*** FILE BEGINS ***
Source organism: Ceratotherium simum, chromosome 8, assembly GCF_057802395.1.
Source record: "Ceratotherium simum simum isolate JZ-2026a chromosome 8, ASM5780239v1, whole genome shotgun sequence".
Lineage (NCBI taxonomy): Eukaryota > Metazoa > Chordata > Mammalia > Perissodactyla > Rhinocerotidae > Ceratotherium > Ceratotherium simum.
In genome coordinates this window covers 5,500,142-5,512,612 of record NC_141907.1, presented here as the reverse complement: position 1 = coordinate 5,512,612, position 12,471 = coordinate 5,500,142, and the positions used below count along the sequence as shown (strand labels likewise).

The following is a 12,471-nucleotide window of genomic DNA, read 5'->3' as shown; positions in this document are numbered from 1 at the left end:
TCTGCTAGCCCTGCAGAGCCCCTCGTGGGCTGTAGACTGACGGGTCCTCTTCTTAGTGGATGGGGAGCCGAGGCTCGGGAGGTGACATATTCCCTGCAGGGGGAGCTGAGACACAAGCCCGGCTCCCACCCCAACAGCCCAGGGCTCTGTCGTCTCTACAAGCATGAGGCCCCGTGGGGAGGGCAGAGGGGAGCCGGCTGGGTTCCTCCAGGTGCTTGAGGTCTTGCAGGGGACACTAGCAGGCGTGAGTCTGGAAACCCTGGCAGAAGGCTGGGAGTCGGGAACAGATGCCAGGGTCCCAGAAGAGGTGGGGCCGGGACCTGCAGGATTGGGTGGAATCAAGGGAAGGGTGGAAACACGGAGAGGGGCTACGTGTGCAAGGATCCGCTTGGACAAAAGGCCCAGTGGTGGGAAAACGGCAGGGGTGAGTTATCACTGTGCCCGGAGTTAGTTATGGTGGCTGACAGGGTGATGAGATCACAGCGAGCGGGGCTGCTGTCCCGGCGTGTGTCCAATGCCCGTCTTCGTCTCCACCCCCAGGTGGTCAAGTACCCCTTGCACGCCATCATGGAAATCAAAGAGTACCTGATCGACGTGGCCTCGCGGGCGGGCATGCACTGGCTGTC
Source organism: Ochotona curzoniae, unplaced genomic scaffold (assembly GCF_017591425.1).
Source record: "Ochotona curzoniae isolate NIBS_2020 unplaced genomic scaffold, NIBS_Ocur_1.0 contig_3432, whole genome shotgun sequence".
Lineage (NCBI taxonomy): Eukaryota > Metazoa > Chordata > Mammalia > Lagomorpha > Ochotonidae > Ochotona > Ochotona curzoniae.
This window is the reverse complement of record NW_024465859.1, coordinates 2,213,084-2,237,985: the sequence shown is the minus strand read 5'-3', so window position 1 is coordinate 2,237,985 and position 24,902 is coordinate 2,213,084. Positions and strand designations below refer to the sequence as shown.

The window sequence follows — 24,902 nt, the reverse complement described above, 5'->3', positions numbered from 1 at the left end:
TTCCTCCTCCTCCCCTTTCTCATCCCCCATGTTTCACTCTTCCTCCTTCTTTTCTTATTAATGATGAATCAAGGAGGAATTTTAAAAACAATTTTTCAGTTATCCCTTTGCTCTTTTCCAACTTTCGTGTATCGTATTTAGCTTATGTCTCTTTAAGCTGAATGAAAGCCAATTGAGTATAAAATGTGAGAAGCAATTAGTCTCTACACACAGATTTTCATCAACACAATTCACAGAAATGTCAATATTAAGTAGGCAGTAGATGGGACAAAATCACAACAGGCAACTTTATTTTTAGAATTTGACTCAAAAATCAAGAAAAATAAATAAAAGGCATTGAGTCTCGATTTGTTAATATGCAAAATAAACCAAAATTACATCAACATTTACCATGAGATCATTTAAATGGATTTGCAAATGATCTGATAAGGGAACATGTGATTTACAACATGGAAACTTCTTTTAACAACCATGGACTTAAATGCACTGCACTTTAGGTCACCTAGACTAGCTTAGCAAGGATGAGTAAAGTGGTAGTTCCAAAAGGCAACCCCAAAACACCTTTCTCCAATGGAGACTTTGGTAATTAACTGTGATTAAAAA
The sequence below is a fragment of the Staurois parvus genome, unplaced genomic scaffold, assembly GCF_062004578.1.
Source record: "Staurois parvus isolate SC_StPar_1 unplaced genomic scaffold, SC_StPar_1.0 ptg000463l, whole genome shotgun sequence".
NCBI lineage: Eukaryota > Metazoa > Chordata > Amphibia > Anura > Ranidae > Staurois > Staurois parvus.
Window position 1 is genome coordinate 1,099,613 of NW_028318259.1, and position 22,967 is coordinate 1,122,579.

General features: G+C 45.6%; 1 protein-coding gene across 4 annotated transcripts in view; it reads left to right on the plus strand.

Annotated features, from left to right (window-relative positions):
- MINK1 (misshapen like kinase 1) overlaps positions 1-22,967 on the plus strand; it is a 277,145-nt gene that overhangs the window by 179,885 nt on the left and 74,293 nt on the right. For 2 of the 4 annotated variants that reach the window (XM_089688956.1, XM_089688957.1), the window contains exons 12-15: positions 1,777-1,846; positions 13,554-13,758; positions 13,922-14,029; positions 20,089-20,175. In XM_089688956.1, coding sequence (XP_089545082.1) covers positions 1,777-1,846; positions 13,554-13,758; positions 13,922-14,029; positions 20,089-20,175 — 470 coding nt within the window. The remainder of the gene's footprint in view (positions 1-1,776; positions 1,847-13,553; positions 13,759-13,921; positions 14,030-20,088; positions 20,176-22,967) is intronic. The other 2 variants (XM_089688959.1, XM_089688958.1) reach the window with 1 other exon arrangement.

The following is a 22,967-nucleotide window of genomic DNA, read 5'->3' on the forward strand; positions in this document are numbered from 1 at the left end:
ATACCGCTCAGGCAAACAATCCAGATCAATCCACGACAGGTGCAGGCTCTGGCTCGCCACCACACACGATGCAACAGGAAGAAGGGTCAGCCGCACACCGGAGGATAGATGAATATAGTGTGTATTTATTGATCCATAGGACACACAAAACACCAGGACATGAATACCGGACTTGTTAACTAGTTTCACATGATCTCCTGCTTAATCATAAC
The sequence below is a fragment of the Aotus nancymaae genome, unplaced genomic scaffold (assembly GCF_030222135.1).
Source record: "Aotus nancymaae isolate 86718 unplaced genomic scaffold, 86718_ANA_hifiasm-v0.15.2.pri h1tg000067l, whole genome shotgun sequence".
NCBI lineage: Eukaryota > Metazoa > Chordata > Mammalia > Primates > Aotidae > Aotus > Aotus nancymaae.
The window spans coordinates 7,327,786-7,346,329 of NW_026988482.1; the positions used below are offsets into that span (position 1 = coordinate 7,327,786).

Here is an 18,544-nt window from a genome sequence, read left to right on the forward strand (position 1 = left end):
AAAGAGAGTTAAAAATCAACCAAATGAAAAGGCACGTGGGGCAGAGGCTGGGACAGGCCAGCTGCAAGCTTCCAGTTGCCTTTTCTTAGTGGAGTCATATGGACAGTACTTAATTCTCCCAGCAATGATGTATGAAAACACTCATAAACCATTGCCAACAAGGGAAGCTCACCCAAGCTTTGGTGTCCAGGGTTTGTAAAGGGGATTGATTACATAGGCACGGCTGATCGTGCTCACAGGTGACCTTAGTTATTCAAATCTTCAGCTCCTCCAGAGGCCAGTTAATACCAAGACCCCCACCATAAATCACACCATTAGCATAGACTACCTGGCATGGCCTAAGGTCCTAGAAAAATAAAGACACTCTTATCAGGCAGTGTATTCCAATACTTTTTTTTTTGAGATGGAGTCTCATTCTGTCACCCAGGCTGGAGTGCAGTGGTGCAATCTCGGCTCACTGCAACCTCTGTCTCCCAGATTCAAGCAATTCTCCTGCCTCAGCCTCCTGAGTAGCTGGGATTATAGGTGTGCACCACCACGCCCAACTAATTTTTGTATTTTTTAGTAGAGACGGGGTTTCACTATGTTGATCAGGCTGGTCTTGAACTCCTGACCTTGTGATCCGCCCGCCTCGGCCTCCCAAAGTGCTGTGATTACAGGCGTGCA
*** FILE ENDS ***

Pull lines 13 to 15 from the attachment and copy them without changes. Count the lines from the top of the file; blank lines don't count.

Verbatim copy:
The sequence below is a fragment of the Staurois parvus genome, unplaced genomic scaffold, assembly GCF_062004578.1.
Source record: "Staurois parvus isolate SC_StPar_1 unplaced genomic scaffold, SC_StPar_1.0 ptg000463l, whole genome shotgun sequence".
NCBI lineage: Eukaryota > Metazoa > Chordata > Amphibia > Anura > Ranidae > Staurois > Staurois parvus.